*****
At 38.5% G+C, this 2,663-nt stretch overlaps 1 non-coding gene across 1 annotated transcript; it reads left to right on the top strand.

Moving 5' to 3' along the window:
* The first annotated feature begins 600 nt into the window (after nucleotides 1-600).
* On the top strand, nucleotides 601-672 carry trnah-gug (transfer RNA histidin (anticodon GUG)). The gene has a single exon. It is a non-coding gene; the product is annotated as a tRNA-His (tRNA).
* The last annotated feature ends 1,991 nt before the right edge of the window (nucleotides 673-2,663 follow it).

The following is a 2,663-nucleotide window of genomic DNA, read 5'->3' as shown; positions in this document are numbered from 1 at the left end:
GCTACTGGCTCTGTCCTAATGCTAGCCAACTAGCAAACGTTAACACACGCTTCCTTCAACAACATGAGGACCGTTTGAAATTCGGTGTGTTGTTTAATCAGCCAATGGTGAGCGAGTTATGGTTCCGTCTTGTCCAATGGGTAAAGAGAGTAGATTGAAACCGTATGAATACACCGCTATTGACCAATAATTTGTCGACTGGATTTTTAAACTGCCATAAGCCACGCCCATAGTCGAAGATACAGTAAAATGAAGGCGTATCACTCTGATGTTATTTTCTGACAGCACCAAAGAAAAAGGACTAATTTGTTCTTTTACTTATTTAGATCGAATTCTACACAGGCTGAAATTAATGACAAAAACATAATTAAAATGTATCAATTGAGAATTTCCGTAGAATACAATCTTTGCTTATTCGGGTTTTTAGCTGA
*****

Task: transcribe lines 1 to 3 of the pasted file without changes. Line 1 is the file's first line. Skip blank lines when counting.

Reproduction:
At 38.5% G+C, this 2,663-nt stretch overlaps 1 non-coding gene across 1 annotated transcript; it reads left to right on the top strand.

Moving 5' to 3' along the window:
* The first annotated feature begins 600 nt into the window (after nucleotides 1-600).